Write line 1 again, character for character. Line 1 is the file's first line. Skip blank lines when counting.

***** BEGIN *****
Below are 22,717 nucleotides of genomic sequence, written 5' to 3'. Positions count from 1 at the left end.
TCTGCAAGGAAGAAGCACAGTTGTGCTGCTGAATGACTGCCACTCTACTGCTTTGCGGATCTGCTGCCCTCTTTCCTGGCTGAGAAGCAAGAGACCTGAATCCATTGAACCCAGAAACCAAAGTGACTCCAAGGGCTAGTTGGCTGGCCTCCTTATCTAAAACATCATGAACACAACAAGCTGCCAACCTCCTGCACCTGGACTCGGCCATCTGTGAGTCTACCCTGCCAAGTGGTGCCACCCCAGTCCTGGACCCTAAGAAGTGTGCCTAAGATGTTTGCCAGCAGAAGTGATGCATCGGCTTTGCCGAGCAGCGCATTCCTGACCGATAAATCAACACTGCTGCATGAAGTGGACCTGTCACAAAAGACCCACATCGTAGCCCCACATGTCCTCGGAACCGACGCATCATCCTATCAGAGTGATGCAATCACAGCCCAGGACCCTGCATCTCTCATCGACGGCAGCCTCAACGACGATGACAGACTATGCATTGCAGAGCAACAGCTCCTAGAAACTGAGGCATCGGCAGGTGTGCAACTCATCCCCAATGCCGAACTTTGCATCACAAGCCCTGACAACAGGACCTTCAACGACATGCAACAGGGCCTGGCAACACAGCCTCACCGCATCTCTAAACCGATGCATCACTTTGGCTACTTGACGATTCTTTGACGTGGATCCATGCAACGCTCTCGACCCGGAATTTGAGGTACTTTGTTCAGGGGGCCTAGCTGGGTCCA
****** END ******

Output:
Below are 22,717 nucleotides of genomic sequence, written 5' to 3'. Positions count from 1 at the left end.